Alex Duncan, MD, PhD, knew he wanted to pursue a career as a physician scientist, but infectious diseases wasn’t always on his radar. A clinical rotation under the guidance of an infectious diseases attending physician during his third year of medical school changed all of that.
“I went down the infectious diseases rabbit hole,” Duncan says with a laugh. “Infectious diseases captured a way for me to do research and stay in medicine at the same time.”
Duncan wears many hats at UNC: He sees patients at UNC’s Infectious Diseases Clinic at NC Memorial Hospital; He conducts research in his lab with a focus on innate immune signaling or how the body recognizes and responds to pathogens; He is an Associate Professor of Medicine and Pharmacology at UNC’s School of Medicine; and Duncan recently accepted the role as Director of UNC’s Infectious Diseases Fellowship program.
As a clinician, he says he applies the same conceptual process he uses to conduct research in his lab to treating a patient in the clinic. For example, if Duncan sees a patient suffering from a fever of unknown origin, a common reason that he and other infectious diseases physicians are consulted, he gathers preliminary information by examining the patient’s medical records as well as taking detailed note of their travel and exposure history. This information guides formulation of his hypothesis on the origin of the patient’s illness. He then orders tests and based on these results, he either verifies the diagnosis or revises his hypothesis.
“You can take a scientific experimental approach to each patient,” Duncan says. “In this way, practicing infectious diseases is intellectually compatible with performing translational research.”
Research has always been his passion. Duncan is especially interested in the body’s inflammatory response to pathogens like bacteria.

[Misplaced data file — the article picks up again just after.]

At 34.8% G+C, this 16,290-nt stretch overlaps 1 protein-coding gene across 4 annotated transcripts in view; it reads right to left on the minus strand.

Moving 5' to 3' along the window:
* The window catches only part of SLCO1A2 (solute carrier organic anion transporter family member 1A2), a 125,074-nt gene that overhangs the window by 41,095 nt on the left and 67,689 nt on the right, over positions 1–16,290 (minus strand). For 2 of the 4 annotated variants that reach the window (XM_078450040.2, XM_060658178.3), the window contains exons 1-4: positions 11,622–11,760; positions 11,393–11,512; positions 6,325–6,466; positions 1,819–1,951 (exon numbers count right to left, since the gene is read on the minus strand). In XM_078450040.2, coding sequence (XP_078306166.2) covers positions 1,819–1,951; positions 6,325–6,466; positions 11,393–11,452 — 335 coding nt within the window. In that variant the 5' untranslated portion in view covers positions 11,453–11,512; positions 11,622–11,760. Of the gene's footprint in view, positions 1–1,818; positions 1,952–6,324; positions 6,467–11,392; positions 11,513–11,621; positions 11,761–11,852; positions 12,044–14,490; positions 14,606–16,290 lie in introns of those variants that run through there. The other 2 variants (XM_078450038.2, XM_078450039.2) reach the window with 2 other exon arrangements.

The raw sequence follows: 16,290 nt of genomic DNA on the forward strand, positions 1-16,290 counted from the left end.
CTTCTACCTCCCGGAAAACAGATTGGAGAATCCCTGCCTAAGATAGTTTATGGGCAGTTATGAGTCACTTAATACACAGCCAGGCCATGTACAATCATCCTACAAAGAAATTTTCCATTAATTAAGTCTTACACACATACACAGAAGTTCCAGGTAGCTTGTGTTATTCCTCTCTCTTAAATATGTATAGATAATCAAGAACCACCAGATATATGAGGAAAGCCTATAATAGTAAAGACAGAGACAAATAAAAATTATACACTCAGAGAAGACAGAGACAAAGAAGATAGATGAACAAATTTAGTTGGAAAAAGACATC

“In my heart of hearts, I am a hardcore bench translational researcher,” Duncan says. “I love going into my lab and seeing new data. That new answer to a question no one has seen before. That discovery that drives patient care down the line. UNC provides a great environment for our trainees to develop careers as physician scientists.”
And it’s the career development component that Duncan really wants the ID Fellowship experience at UNC to stress. The three-year program provides fellows with a mix of clinical and research training. But Duncan says under his direction, he wants the program to also provide mentoring, networking and cultivation of other necessary skills for this career path, such as grant writing.
“I recognized early on in my career as an MD-PhD that to be successful in research took a lot more than me just knowing how to do research or being a decent clinician,” Duncan says. “I really relied on the help of a lot of people, networking and developing skills outside of things that we normally think of physicians receiving traditional training in. Career development is very important. We can help with all of these. We limit the number of fellows we take. We give them a lot of personal attention. That’s been the hallmark of our program.”